In 2001, the Media Steering Committee in conjunction with the Friedrich Ebert Stiftung Foundation developed a Code of Conduct and Practice of Journalism in Kenya.
It was aimed at ensuring the media regulates itself within set parameters to avoid being gaged or muzzled by the State and ensure freedom of expression, at the core of democracy, thrives.
The freedom of expression is only enjoyed by a free and independent media and counterbalanced with the right to privacy. The media must not trample upon or invade individual rights to privacy, conscience, and thought. This means the application of journalistic ethics and standards to ensure free, independent, and responsible journalism is the hallmark of a free, democratic, and robust society, all safeguarded by the self-regulation of media.
The media guards closely their right to self-regulation. These codes and subsequent ones ensure errant practitioners in the media are disciplined. Codes like these are expected to keep the government out of media operations while ensuring ethical standards and machinery are established for enforcement offering aggrieved parties, opportunities to complain and receive redress for their grievances against rogue and errant journalists/reporters to avoid litigation.
The 2001 code was supposed to be implemented by an Independent Media Council. 22 years later, proliferation of media houses, social media, and other media has seen a free-for-all situation where even professional journalists and media houses have resorted to fake news.
But is this worth the price of abdicating the cardinal duty of a journalist/reporter, to gather information, write news pieces, and present the news in an honest and balanced manner? Corruption and intimidation by journalists/reporters are commonplace and in fact, quite accepted even within the profession.
The days when one would invite journalists to professionally cover stories and events for free appear to be long over. When you invite journalists/reporters/media to cover your event or story, they expect to be paid even though it is never guaranteed that everything you pay for will be published.
Journalists/reporters are weaponised by malicious people who pay them to twist stories and tarnish reputations. In fact, once a journalist/reporter is paid to intimidate or destroy someone’s reputation, they will not even try to verify veracity of the story they are writing nor do they care about the irreparable damage they may cause an institution.
Instead, they will embellish half-truths to make them more sensational, the more sensational demand more pay for them. I don’t understand why a few journalists/reporters are hell-bent on tarnishing the great name of journalism/reporting, which is still a respected profession.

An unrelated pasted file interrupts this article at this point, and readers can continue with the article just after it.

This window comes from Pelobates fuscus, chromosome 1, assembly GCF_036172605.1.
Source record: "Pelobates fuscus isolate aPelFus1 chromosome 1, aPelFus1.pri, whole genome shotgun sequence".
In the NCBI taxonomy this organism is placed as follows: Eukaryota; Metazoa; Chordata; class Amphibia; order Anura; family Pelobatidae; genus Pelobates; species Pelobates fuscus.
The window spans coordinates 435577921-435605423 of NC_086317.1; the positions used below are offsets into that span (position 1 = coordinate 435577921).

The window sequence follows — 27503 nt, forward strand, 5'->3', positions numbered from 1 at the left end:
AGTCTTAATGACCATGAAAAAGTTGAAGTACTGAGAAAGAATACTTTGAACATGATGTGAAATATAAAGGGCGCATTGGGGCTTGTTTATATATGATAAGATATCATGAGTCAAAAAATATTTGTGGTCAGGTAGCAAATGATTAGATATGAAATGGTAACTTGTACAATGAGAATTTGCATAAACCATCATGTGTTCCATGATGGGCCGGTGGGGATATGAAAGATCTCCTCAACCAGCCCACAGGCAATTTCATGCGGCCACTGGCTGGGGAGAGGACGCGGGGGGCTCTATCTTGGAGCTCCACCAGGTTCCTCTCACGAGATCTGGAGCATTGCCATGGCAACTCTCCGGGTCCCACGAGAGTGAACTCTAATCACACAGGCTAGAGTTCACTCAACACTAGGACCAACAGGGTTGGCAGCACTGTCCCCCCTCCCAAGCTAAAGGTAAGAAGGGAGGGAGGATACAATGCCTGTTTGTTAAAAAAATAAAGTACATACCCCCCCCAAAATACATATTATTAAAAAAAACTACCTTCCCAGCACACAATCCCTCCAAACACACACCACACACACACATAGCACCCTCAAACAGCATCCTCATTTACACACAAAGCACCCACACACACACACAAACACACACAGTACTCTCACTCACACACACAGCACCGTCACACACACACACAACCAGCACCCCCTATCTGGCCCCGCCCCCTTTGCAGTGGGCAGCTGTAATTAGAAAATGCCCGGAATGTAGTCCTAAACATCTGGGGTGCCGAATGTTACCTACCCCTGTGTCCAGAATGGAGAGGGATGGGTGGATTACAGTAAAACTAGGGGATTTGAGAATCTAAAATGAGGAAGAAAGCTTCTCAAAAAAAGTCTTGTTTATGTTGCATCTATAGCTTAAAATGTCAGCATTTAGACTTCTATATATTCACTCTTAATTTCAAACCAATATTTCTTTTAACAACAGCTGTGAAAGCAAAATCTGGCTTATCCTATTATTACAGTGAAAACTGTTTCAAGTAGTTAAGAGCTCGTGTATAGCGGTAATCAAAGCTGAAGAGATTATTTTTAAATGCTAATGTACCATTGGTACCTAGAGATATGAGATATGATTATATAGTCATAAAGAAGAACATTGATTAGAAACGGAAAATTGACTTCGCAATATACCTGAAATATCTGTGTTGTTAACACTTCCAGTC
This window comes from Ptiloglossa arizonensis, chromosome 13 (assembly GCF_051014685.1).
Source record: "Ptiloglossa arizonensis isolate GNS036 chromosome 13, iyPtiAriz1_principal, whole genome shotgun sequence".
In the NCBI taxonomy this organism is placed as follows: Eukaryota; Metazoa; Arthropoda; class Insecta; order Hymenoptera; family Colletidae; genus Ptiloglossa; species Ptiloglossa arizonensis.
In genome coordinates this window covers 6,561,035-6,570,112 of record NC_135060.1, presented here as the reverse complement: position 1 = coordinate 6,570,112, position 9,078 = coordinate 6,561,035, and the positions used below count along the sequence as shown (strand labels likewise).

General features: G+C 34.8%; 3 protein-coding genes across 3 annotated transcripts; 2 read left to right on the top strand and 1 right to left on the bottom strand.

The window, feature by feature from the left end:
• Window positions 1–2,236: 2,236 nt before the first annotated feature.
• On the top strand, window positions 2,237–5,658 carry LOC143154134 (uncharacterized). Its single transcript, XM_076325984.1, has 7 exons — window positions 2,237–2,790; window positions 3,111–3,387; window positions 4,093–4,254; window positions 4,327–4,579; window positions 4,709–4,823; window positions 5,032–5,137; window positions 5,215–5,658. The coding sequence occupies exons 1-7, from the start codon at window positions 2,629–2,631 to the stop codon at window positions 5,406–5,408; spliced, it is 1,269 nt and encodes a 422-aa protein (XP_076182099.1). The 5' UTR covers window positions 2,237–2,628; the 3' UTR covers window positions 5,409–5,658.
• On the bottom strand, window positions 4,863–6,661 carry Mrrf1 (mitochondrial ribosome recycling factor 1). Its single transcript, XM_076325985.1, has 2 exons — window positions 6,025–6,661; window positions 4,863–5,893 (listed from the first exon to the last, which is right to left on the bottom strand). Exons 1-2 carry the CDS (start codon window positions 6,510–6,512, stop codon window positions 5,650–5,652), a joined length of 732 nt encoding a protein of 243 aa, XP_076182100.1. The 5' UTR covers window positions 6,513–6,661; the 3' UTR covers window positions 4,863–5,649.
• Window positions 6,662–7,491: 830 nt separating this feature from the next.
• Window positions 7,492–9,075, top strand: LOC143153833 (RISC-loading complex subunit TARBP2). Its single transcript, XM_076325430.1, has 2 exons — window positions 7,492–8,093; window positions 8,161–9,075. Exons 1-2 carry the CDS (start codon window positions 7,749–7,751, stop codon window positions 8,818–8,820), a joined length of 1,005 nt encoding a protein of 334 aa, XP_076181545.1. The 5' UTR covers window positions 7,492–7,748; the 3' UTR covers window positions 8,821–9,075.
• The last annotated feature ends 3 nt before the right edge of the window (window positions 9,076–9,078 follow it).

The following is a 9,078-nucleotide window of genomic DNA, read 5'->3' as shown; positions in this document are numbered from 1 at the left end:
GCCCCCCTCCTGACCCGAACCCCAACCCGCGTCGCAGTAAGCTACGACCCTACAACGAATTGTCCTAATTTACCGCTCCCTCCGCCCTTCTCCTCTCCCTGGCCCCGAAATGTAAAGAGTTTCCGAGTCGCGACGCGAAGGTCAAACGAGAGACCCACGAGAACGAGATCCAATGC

Some of my most respected and revered professionals are journalists across all main media houses. But the same media houses have journalists/reporters who have gone completely rogue. They will not report a story if they are not paid facilitation (bribe) and they will twist and turn facts into fake news at a small fee.
We know this is wrong but are silenced by the fear, intimidation, and threats by these journalists/reporters with dire consequences including the threat that they will tarnish your name “na utado?”
Some media houses are aware that some of their journalists/reporters are corrupt and that they intimidate and blackmail people with exposure.
If journalists/reporters can only cover your story if you pay them, they become beholden to the highest bidder and the integrity and veracity of their reports/news/stories cannot be guaranteed.
A few days ago I was astounded by the arrogance and hubris of a journalist who when called out for reporting half-truths, fake news, maligning and tarnishing people’s reputations shrugged off and while smiling gestured that you can go wherever you want to go and see how far you get but in the meantime you will be sorry for standing between him and his gravy train.
This is why people are scared and afraid of blackmail and intimidation from journalists/reporters and prefer to keep them remunerated or keep their distance. The sad part is, since a growing number of reporters pander to the highest bidders, we lack objective reporting and responsible journalism.
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